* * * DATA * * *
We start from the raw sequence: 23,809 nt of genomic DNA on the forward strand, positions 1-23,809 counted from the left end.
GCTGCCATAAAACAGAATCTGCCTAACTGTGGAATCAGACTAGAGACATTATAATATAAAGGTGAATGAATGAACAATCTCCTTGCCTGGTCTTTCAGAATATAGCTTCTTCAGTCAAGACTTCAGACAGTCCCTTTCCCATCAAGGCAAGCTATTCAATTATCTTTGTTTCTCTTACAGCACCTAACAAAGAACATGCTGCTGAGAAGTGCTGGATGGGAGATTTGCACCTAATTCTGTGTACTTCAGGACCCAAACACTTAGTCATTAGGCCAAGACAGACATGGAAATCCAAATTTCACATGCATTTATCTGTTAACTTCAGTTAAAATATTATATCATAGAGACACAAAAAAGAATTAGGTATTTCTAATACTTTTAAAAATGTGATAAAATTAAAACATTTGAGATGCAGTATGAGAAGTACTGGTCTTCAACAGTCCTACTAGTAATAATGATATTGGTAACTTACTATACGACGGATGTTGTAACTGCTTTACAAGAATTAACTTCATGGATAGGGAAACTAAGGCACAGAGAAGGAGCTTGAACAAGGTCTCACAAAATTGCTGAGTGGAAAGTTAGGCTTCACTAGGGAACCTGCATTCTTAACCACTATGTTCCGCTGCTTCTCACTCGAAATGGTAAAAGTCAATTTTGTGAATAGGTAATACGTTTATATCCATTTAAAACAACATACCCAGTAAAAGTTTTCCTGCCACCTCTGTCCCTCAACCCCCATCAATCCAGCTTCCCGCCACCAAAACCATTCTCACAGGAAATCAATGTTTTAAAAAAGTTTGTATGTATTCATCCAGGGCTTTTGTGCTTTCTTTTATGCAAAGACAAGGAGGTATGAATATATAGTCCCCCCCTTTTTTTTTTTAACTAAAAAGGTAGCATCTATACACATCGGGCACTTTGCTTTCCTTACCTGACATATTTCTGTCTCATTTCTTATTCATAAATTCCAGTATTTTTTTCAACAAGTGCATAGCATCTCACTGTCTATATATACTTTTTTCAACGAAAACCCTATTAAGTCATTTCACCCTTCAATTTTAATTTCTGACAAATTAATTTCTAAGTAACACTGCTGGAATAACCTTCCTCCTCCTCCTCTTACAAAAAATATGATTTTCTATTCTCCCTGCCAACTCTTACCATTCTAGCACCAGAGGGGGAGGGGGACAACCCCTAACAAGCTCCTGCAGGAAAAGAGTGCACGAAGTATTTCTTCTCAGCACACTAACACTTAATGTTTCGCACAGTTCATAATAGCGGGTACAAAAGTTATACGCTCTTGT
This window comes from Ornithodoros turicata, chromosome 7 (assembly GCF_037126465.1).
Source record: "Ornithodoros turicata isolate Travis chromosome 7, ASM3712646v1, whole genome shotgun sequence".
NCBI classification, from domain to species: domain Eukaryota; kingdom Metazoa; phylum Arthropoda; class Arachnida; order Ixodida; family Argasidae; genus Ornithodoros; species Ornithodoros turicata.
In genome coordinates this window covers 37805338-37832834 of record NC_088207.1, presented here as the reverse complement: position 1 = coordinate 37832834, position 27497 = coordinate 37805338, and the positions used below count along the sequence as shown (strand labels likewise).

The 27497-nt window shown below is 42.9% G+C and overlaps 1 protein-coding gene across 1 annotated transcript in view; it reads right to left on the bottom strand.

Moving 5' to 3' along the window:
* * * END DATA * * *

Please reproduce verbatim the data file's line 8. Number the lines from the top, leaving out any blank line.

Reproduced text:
Moving 5' to 3' along the window: